- Enlarge the size of the text on the screen.
- Use consistent hardware and equipment.
- Make and use a “tip-sheet” for references to common websites.
4. Education and awareness about cyber safety are the best tools to make the Internet a safer experience.
- Education materials about cyber safety exist on the Internet.
- Many cyber safety websites are not useful for adults because they contain material that is written for children.
- Some materials are difficult for individuals with aphasia or cognitive–communication disorders to read or understand.
- Understanding the best ways to make the Internet accessible and safe for individuals with aphasia and cognitive-communication disorders is a goal.
5. As citizens of the digital world it is important to practice cyber safety to educate ourselves about cyber safe actions, and to make the Internet a friend.
Resources are available to teach people about cyber safety. These web sites may be useful to adults with aphasia and cognitive-communication disorders.
Phishing awareness unit for adults with small units of information, real-life scenarios, and comprehensive glossary of terms: http://att.centralcast.net/att_safety/Phishing/
Website with cyber safety information divided into topics, games, videos, and tools: http://www.onguardonline.gov
Cyber safety course from E-learning link with an option to view material as a Powerpoint file: http://www.seniornet.org/index.php?option=com_content&task=view&id=448&Itemid=120
Youth-focused cyber safety website; some of the materials may be appropriate for adult learners: http://ilookbothways.com/learn-safety/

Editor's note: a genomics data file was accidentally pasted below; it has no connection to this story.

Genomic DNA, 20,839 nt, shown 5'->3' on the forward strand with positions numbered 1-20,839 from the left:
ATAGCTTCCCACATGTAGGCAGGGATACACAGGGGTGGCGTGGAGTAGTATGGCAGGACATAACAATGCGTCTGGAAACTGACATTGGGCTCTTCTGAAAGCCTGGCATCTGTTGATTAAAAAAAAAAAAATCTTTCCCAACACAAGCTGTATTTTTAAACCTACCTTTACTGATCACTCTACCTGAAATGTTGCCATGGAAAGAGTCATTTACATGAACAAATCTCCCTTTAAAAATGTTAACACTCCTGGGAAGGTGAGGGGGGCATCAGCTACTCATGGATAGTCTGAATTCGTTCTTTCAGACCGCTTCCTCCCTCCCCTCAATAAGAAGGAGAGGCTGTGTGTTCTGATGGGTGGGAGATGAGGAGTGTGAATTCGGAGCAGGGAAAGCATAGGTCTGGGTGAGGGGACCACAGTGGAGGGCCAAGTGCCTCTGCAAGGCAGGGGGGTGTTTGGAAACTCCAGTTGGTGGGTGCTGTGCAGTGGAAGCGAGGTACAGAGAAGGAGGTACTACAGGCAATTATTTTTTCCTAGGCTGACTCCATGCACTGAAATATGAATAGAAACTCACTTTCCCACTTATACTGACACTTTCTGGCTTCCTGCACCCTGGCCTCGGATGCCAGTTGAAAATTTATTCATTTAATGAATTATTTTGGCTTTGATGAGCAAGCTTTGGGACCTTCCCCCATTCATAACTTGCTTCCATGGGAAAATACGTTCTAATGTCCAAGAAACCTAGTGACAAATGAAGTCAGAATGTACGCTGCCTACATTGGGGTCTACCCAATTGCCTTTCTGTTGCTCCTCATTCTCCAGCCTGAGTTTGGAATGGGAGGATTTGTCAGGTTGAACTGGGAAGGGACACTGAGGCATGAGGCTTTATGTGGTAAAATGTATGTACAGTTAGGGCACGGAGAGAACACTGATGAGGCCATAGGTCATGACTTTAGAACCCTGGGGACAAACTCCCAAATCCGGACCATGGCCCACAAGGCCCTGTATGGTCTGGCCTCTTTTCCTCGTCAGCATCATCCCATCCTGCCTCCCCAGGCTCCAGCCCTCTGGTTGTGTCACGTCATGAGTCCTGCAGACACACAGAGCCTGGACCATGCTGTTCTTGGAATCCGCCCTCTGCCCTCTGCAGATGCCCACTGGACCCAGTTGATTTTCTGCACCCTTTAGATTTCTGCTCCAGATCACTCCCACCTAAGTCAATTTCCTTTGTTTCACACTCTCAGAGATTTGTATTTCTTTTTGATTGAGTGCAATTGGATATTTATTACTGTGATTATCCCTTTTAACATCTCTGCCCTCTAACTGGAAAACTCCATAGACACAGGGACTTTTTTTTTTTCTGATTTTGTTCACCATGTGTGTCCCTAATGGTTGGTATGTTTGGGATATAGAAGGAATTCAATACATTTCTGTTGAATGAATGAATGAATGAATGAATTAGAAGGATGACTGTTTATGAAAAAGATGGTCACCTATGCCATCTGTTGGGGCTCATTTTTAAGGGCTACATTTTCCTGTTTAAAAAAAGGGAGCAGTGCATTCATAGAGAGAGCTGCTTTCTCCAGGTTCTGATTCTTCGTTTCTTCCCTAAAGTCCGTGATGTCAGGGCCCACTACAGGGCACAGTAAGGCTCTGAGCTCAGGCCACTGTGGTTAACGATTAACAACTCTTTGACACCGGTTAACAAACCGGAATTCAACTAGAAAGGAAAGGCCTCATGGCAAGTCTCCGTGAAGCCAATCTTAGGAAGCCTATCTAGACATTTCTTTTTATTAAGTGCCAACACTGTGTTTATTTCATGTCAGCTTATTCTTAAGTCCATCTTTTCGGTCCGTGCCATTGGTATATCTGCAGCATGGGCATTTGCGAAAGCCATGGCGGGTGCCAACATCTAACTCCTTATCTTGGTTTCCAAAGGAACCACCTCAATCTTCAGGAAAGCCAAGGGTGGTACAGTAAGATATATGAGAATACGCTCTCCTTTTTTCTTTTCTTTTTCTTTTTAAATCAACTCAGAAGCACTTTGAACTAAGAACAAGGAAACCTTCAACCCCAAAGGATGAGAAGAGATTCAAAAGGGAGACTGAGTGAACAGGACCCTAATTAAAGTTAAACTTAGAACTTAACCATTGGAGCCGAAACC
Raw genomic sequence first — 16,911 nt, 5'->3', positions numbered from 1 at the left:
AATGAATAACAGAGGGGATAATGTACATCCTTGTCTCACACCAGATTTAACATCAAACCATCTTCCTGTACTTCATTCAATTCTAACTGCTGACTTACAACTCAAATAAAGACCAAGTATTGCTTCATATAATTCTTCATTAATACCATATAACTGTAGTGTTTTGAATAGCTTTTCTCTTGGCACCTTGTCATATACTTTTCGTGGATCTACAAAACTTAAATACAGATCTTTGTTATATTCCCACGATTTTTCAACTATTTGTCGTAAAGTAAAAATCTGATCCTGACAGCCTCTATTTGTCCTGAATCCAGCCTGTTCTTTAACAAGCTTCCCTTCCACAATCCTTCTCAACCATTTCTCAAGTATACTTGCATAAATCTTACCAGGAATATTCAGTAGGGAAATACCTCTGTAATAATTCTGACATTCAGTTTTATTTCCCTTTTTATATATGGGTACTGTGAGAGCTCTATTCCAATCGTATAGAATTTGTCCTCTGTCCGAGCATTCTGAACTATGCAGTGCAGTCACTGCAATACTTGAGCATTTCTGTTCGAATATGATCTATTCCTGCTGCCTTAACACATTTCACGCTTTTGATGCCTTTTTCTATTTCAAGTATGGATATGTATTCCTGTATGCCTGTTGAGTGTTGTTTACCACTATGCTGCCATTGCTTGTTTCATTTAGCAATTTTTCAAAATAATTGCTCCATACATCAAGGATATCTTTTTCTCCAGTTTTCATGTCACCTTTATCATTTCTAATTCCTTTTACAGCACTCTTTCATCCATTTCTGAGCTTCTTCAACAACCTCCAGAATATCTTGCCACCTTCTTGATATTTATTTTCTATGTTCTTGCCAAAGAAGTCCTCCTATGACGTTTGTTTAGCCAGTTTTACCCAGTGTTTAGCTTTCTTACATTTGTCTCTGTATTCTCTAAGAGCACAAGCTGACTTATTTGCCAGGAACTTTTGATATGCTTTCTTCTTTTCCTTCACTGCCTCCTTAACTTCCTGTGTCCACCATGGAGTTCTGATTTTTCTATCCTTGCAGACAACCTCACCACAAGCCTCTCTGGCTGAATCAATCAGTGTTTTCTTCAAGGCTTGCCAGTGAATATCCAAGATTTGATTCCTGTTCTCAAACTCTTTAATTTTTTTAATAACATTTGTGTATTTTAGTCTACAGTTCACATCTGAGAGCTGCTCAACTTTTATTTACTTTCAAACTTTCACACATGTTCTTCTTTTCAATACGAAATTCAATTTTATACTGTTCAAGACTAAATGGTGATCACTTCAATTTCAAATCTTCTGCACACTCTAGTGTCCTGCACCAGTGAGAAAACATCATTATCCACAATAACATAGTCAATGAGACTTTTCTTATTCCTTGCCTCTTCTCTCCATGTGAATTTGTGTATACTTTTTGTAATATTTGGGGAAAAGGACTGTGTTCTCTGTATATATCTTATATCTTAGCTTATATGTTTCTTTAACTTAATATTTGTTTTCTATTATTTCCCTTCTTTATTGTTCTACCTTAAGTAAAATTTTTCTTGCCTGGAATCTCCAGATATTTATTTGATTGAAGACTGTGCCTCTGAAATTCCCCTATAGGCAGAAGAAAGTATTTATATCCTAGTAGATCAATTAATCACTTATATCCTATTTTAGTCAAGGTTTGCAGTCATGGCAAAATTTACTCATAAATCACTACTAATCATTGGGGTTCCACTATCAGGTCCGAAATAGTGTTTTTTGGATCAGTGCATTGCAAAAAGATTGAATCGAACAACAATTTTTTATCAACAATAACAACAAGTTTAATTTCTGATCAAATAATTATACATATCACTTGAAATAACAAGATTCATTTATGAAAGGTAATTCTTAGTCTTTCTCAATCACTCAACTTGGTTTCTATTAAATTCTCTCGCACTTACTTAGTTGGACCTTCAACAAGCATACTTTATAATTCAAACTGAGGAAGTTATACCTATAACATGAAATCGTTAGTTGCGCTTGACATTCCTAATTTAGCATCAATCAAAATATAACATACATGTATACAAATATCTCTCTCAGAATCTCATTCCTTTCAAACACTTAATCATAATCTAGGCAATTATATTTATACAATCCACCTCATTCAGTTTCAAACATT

Tutorial on identifying fake email and websites: http://pages.ebay.com/education/spooftutorial/index.html
Brochure with cyber safety tips for seniors in bullet-point format: http://www.att.com/Common/about_us/files/pdf/Safety/Seniors_Surf_Safe.pdf
Phishing Scams in Plain English by CommonCraft (www.commoncraft.com); short teaching video that combines a communicative drawing-like approach with auditory instruction: http://www.youtube.com/watch?v=sqRZGhiHGxg
Anti-phishing phyllis, an interactive game helps users learn to spot phishing traps embedded in fraudulent email: www.wombatsecurity.com/antiphishingphyllis
Definition of cyber safety and cyber threats: http://itlaw.wikia.com/wiki/Cyber_threat
The authors are indebted to members of the Aphasia Communication Enhancement Program at Western Michigan University for comments on the blog, and to all the members and student clinicians of the Aphasia Treatment Program (CSU), the Conversation Groups for Individuals Living with Aphasia and Cognitive-Communication Disorders (UP), and the Aphasia Communication Enhancement Program, from whom we have learned much about the Internet and cybersafety.
The content in this blog is the process of group interaction via the Internet; it is based on an article that appeared in the National Aphasia Association Newsletter (Fall 2011).
Pictures used in this blog are in the public domain. They were obtained from Google Images; http://jeps.edublogs.org/digital-citizenship/; and Inspired Services (http://www.inspiredservices.org.uk), an organization that creates accessible information for individuals with disabilities.